Mike Halsey writes that Microsoft is very likely starting the process of removing the Start Menu from Windows in Windows 7. I think he's right. But here's the thing: Why make Windows 7 a half-way house between the past and the future? If this is a just a vestigial UI construct from the 1990's, why not just remove it completely?

I’ve been wondering if there’s a case for dumping the start menu.

I’ve been petitioning Microsoft to allow the pinning of icons such as Recycle Bin, Computer and Control Panel to the taskbar.

Bravo. Exactly. Why the heck is "Aero Peek" down at the right end of the taskbar (it used to be called Show Desktop and was right next to the Start button)? That should be the Recycle Bin.

If they do this, what’s left in the Start Menu to click on?  All the user folders, Documents, Pictures, Music etc are available from icons or jumplists on the taskbar by default.  This only leaves All Programs and Games.

I believe that if a way can be found to incorporate these into another jumplist or two, ala Apple OS X, then the Start Menu as we know it will be well and truly obsolete, resigned to pretty much just turning the computer off and not much else.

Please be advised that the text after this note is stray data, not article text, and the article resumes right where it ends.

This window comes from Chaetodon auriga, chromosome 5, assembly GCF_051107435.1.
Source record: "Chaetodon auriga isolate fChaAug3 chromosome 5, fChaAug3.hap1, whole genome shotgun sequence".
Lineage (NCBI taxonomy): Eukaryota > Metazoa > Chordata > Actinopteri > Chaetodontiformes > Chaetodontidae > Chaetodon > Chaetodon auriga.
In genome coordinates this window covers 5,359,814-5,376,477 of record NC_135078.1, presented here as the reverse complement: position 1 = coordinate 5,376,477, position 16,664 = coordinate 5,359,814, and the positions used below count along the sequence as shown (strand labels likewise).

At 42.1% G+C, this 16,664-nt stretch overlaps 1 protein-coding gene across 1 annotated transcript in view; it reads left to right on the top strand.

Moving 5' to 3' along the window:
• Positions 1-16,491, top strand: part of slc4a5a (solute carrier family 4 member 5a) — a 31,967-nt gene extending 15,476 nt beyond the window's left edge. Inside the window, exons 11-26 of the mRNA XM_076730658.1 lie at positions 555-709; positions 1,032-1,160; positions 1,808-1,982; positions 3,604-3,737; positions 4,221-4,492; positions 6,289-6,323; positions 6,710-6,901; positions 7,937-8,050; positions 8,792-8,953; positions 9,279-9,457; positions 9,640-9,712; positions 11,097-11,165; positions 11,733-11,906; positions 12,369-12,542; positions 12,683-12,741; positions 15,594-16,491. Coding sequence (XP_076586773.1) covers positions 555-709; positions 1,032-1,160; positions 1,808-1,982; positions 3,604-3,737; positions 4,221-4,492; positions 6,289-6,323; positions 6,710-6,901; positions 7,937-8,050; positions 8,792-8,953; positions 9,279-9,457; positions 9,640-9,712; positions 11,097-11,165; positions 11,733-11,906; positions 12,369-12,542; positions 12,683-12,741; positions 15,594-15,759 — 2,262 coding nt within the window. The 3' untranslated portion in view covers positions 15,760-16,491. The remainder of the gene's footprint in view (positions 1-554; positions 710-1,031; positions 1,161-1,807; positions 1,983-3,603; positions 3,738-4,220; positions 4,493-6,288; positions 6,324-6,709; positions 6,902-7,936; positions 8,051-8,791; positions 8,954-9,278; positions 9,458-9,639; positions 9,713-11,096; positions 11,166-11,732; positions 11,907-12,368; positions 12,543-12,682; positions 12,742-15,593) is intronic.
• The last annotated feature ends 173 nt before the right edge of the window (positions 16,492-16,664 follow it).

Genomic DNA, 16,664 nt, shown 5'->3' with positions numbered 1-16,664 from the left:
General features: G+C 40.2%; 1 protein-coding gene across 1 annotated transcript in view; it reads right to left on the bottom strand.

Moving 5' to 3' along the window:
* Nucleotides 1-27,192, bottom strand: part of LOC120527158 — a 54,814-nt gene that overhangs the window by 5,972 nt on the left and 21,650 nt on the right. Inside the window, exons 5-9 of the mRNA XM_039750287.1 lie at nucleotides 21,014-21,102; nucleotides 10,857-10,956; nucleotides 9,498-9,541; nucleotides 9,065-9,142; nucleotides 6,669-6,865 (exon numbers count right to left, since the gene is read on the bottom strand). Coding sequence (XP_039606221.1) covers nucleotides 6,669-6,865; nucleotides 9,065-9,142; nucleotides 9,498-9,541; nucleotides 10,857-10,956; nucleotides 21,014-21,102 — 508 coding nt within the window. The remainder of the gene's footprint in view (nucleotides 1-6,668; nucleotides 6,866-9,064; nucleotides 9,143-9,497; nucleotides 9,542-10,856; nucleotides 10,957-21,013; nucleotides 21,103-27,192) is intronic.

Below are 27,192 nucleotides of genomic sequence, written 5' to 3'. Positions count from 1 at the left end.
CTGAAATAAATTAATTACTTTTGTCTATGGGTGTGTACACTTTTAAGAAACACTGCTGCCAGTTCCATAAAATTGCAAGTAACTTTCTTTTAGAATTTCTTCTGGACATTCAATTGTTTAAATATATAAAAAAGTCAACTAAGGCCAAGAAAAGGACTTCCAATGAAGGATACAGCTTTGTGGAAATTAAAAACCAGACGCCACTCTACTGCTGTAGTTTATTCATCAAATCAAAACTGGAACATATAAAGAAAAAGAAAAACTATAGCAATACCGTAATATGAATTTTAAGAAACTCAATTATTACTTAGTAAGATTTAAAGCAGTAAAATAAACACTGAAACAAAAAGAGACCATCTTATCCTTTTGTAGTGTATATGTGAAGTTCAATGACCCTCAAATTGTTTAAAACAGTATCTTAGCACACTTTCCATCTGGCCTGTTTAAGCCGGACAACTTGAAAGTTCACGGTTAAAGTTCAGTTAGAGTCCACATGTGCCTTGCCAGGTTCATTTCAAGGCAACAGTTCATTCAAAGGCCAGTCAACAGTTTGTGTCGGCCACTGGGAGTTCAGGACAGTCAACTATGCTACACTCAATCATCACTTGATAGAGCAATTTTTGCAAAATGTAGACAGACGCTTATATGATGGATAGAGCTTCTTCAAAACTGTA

Why am I saying this?  I’m looking at the Start Button in Windows 7 now and wondering when I’m ever going to press it.

If I can put myself in the role of devil's advocate for a moment, I guess I'd just argue that the one reason Microsoft should leave the Start Menu in Windows 7 is muscle memory. Even though I may pin, say, the Firefox button to the taskbar, the truth is, I still reflexively mouse over to the Start Menu (or tap the Windows key) every time I want to run Firefox. This will take a while to get over. And for less sophisticated users, it will be even harder.

Microsoft has gotten rid of the Classic Start Menu in 7. How about making the more modern Start Menu an option (likely used only by businesses and old-timers) and one that is disabled by default? Come on Microsoft, if you're really serious about modernizing the Windows UI, this is the chance to make it happen.